• gender differences
  • co-occurring conditions
  • temperament
  • characteristics of personality

Our formative years as a child and our family systems also influence how we see the world and interact and form relationships with others.  We are all different and how we respond to or rebound from adverse events depends on a range of variables.

We all encounter adversity during life’s journey, such as the death or loss of a family member (or other significant support person), loss of a spouse or significant other, loss of a job, a geographic move, divorce – a wide range of life’s events will have an impact on us.  Adversity can also have a cumulative effect on us, making us more susceptible to developing a behavioral health condition.  It is not a sign of weakness to be depressed or anxious; having the courage to address it is a sign of strength. Pyramid Family Behavioral Healthcare is here to help.

What’s IOP?

In an Intensive Outpatient Program or IOP, the degree of the client’s dysfunction is not so great that they cannot function in their home, work, or school environment. The client doesn’t require containment at higher levels-of-care (such as inpatient), or need daily medical monitoring, but impairment exists in several life domains (family, social, school/work, etc.) and is beyond the scope of effective outpatient counseling.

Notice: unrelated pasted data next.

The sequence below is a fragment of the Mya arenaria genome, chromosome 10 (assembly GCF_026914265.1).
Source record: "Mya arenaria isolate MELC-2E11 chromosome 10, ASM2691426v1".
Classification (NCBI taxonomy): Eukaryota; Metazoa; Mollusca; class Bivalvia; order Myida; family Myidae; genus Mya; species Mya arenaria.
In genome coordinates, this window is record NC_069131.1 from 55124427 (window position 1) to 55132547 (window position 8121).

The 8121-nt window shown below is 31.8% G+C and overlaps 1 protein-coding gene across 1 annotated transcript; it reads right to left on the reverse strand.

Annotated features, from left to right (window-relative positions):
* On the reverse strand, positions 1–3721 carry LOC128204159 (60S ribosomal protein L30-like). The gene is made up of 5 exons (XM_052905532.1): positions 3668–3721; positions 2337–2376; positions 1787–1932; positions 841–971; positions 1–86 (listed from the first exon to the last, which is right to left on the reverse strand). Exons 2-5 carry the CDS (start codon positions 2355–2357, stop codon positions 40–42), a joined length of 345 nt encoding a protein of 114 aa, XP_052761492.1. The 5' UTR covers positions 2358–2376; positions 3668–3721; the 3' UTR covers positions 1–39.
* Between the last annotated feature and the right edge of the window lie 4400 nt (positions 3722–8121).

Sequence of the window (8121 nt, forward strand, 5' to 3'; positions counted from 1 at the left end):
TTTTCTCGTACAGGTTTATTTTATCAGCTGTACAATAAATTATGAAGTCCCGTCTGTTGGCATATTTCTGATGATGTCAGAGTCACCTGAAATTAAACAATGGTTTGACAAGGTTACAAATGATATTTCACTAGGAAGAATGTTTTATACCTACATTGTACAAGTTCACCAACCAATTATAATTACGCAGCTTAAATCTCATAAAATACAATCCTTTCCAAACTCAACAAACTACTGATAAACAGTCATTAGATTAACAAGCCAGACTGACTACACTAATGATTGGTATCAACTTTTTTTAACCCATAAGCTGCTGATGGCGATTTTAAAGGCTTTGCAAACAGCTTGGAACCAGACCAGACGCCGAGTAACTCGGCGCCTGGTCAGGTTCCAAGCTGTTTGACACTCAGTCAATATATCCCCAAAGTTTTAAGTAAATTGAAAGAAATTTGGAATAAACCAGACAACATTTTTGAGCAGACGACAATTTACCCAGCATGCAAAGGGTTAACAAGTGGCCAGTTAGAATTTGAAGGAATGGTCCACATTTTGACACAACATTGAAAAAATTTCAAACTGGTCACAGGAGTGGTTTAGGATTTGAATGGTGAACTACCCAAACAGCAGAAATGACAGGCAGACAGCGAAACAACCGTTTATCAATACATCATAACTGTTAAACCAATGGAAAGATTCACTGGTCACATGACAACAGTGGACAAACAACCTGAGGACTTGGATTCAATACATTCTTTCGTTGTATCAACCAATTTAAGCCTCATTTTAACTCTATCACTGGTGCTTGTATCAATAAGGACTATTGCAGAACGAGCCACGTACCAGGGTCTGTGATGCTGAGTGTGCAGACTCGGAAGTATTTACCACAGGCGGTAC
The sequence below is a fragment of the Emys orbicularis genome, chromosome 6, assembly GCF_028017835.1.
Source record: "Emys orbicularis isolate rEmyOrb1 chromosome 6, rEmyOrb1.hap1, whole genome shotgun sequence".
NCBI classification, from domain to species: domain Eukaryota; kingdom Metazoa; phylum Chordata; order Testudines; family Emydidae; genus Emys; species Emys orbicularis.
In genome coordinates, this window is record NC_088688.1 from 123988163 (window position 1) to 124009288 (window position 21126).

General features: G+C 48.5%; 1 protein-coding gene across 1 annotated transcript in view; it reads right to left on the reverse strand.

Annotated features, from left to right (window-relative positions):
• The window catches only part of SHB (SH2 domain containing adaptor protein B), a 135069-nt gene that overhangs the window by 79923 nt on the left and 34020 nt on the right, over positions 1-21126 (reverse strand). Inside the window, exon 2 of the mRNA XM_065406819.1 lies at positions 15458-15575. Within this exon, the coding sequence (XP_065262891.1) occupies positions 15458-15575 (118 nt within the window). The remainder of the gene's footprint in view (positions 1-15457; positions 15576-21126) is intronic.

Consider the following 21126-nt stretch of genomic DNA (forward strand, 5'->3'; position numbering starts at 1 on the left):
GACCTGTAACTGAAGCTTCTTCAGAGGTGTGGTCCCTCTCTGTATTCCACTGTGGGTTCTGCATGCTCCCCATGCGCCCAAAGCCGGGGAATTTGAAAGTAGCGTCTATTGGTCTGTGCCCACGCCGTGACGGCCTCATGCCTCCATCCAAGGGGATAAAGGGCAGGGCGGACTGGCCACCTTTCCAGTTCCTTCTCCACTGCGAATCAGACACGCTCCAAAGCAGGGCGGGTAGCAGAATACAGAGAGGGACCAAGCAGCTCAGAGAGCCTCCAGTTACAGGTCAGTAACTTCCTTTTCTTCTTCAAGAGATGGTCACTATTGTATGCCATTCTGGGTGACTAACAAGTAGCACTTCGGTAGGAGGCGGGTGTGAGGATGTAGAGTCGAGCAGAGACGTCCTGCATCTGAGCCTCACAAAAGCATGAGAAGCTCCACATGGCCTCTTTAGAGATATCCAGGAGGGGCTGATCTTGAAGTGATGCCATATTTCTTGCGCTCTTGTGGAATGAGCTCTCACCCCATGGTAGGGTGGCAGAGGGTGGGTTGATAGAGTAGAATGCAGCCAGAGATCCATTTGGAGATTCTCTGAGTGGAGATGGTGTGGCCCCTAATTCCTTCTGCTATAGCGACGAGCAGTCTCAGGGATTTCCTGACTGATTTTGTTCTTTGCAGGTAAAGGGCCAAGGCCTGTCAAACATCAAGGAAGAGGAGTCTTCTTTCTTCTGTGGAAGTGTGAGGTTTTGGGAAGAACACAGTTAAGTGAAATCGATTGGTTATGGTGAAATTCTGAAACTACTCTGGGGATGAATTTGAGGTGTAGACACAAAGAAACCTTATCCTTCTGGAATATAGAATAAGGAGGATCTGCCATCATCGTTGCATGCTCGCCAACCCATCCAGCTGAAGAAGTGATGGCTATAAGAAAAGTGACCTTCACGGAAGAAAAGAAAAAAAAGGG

IOP is defined as a program that offers:

  • At least 9 hours of structured programming per week
  • Provides group based, non-residential, intensive interventions
  • Consists primarily of counseling and education
  • Improves the level of functioning in various life dimensions, such as family, social, occupational or educational, etc.

The advantages of this level of care are real world application of newly learned skills in a familiar environment (home) while clients still have the opportunity to process experiences of distress in a supportive treatment environment. These programs usually last 6-12 weeks, resulting in more time to solidify skill development. IOP is the lowest level of care for a structured program, has the broadest application, and is the least restrictive measure used to address behavioral health conditions.

IOPs are effective:

  • As an early intervention measure to prevent the need for a higher level-of-care
  • For clients who have not responded to outpatient counseling or their interventions, such as behavior contracts.
  • As a transitional level of care from a higher intensity of services (such as Inpatient, Residential Treatment, or Day Programs)